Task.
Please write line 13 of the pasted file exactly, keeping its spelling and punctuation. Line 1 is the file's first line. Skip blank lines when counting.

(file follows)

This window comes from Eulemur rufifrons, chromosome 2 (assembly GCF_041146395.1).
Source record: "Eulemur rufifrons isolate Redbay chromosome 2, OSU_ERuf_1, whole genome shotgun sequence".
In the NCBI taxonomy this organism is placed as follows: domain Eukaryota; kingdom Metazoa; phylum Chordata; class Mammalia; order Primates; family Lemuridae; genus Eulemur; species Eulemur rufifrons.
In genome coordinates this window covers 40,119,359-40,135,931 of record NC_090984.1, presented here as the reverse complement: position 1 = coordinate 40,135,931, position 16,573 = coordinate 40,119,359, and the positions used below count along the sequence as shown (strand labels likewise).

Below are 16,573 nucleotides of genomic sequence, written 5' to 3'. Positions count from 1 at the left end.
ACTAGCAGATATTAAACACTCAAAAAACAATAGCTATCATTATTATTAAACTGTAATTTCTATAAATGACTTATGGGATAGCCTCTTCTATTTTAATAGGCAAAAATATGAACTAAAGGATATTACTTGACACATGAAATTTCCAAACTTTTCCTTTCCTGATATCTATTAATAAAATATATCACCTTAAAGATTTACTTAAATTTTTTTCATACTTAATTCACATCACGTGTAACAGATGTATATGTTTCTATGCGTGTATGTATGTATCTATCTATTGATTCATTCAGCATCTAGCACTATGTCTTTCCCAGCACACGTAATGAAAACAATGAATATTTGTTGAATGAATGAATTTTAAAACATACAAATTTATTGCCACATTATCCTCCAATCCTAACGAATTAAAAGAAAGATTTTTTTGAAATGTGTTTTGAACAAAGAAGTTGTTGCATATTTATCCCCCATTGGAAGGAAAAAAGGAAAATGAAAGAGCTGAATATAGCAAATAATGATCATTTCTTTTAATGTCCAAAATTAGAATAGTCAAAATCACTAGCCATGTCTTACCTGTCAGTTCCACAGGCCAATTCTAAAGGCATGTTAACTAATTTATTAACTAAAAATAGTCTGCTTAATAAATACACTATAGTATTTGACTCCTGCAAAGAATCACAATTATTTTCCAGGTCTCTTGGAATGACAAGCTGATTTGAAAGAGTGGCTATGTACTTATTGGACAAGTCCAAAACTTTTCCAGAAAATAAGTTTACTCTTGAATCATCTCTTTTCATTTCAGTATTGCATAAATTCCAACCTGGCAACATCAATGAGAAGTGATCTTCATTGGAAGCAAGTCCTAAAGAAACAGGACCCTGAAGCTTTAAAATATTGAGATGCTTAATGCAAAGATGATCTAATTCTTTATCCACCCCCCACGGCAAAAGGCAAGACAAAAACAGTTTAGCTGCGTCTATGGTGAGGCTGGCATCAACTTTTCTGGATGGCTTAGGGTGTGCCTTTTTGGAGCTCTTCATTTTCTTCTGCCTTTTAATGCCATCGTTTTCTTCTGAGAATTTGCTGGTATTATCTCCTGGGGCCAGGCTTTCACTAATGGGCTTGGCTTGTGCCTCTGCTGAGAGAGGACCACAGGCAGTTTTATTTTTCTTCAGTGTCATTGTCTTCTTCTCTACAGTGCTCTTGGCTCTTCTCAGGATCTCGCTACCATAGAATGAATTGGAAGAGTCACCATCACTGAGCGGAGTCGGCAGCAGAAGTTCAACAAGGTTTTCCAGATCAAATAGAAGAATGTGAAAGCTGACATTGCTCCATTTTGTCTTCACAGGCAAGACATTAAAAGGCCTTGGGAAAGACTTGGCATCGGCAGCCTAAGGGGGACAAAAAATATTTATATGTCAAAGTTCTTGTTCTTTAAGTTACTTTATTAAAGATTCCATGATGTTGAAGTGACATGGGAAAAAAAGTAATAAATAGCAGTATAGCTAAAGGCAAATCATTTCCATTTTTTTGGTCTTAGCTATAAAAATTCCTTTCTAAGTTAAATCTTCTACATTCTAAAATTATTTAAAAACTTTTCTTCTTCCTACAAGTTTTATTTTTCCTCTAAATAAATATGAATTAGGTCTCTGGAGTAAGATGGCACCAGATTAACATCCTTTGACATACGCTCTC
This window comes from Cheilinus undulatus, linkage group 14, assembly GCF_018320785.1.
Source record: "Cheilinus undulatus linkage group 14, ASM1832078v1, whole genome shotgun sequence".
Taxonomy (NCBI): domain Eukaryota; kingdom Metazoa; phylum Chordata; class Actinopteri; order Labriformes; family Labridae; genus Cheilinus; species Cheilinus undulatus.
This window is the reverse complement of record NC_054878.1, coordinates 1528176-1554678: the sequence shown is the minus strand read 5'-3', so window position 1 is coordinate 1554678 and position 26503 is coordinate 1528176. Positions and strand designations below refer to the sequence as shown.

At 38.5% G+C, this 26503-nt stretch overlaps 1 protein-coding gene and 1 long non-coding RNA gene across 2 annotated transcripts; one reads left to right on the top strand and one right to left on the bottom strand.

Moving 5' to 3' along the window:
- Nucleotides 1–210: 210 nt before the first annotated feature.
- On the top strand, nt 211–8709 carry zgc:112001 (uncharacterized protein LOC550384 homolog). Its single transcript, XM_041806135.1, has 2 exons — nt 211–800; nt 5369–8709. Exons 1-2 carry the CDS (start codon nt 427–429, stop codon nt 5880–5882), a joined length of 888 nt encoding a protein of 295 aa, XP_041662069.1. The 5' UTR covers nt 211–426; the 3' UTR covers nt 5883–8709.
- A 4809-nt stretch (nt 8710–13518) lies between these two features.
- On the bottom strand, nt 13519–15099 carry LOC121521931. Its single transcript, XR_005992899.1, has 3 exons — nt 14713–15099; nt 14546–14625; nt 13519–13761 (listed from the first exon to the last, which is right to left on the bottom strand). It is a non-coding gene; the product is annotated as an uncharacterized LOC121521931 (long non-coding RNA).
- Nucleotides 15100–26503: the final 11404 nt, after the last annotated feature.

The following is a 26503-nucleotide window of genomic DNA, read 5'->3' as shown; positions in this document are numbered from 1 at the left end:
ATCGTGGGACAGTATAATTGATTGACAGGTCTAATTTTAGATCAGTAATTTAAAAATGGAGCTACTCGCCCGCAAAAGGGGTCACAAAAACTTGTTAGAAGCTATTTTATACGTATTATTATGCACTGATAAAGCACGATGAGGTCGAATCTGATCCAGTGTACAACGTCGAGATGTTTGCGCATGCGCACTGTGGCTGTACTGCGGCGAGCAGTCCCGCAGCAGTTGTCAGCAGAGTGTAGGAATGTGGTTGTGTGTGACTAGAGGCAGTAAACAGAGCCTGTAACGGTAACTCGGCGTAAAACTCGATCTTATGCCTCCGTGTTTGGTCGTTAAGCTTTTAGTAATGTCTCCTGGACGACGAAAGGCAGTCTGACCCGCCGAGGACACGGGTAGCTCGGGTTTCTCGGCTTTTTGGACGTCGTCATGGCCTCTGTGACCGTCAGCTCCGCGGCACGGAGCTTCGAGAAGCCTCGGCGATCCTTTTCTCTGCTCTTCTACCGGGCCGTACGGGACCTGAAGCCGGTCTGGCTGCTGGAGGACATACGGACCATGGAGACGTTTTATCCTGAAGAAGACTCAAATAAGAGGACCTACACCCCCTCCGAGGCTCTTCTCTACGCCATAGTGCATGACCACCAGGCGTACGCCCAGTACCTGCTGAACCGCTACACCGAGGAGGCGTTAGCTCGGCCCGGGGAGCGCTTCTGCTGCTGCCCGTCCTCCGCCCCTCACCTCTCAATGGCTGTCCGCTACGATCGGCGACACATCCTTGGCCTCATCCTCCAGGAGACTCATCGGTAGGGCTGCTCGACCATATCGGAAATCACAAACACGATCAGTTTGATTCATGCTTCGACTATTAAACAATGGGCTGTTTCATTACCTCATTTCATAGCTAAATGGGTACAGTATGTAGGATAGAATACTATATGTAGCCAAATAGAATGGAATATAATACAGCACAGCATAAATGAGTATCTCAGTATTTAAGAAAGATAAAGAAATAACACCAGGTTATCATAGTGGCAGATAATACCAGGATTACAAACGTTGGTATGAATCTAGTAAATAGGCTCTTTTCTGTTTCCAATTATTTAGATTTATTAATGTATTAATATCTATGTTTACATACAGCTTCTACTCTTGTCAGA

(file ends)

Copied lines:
- Nucleotides 1–210: 210 nt before the first annotated feature.